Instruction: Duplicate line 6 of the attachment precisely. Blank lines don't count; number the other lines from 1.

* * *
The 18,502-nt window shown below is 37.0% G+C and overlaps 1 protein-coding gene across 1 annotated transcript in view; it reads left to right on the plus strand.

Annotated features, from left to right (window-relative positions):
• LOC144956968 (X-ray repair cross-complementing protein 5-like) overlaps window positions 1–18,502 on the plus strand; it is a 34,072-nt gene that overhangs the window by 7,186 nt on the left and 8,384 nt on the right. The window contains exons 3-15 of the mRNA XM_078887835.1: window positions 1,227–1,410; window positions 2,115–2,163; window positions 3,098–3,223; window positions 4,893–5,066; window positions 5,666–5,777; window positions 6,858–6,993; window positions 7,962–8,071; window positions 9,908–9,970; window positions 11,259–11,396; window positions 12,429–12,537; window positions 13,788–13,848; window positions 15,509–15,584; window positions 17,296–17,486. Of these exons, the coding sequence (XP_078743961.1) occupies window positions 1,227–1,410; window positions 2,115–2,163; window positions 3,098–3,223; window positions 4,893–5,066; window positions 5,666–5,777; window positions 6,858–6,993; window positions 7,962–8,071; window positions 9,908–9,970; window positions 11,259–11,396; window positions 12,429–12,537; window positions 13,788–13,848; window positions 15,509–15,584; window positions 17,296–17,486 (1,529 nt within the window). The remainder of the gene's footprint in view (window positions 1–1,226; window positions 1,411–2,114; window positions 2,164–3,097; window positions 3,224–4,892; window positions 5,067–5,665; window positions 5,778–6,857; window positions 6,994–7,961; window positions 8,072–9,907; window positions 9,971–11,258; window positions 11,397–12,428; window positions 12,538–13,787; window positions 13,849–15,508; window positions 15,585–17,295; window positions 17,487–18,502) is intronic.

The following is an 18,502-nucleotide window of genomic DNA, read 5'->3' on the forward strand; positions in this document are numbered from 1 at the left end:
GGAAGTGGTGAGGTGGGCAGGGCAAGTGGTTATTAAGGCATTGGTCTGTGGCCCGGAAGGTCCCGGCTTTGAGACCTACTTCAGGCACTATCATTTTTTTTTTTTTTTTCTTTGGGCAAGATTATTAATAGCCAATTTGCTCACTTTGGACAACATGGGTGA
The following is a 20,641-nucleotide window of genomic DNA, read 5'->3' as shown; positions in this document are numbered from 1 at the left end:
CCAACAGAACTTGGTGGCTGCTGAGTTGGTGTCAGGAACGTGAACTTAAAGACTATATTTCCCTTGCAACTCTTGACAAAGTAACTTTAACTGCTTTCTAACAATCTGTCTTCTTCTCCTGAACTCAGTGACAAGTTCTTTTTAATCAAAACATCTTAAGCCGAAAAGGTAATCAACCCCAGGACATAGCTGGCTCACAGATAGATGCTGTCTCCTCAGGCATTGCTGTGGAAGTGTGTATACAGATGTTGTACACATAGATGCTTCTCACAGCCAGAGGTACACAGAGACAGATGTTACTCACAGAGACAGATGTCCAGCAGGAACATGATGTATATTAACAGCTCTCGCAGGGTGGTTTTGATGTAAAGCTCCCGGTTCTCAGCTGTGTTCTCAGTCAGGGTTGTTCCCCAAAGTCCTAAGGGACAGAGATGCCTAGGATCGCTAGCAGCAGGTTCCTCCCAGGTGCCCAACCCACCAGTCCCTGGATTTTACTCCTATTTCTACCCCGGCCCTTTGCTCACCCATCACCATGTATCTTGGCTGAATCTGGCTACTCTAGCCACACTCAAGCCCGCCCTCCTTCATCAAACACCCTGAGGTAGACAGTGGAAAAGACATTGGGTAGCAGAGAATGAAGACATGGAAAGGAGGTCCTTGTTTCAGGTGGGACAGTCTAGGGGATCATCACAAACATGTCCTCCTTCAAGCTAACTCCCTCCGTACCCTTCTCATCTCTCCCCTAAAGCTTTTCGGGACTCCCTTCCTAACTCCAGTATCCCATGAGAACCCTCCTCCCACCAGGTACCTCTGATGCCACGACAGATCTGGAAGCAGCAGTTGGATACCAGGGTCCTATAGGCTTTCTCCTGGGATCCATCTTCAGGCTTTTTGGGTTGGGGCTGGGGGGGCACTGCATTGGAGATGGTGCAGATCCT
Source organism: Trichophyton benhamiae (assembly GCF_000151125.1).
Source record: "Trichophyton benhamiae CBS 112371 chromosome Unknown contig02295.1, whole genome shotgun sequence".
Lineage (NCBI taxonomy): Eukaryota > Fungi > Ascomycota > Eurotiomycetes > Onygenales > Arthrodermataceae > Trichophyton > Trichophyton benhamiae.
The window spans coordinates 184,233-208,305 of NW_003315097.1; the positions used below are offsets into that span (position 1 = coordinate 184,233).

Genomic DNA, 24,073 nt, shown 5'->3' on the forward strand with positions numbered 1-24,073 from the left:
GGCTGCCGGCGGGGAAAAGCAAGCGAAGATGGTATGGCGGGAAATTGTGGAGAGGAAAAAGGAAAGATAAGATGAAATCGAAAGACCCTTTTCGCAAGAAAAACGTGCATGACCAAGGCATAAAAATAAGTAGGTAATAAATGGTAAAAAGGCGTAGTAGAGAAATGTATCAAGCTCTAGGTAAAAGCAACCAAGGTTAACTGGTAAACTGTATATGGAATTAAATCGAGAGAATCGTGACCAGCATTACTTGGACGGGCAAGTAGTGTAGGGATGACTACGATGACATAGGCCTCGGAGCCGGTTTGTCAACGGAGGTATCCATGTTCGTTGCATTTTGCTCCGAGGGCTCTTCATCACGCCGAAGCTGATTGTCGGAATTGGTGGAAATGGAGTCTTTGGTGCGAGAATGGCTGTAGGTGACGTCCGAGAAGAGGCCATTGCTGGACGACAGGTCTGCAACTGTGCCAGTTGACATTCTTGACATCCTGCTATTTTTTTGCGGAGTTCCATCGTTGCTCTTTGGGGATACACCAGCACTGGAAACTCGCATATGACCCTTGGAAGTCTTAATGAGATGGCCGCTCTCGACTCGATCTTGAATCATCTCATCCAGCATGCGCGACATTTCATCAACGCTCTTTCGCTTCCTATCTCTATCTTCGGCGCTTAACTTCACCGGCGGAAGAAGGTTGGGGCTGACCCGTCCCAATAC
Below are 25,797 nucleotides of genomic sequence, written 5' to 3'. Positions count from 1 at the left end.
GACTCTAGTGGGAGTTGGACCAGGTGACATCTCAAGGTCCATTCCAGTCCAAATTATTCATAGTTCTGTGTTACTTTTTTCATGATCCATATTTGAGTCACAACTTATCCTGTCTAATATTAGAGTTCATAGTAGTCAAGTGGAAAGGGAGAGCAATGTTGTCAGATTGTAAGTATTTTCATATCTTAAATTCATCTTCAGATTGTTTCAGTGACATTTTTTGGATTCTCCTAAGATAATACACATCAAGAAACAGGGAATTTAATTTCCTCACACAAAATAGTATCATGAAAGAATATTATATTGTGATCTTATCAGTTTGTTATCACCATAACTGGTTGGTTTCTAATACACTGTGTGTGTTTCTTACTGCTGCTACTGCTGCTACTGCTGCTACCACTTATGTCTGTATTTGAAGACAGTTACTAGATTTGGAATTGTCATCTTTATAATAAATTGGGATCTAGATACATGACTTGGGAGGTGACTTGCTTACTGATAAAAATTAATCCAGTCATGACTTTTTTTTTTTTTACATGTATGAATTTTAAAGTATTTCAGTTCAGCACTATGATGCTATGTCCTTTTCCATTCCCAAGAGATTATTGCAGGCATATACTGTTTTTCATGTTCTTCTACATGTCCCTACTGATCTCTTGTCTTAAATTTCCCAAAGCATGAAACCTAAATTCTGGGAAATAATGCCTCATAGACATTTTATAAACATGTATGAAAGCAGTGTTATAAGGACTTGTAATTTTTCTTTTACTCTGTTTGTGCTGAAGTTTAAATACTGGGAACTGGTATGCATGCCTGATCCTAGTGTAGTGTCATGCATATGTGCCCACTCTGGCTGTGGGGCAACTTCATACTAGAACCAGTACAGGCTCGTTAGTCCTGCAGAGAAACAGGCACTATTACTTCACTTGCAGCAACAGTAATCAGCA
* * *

The following is a 20,641-nucleotide window of genomic DNA, read 5'->3' as shown; positions in this document are numbered from 1 at the left end: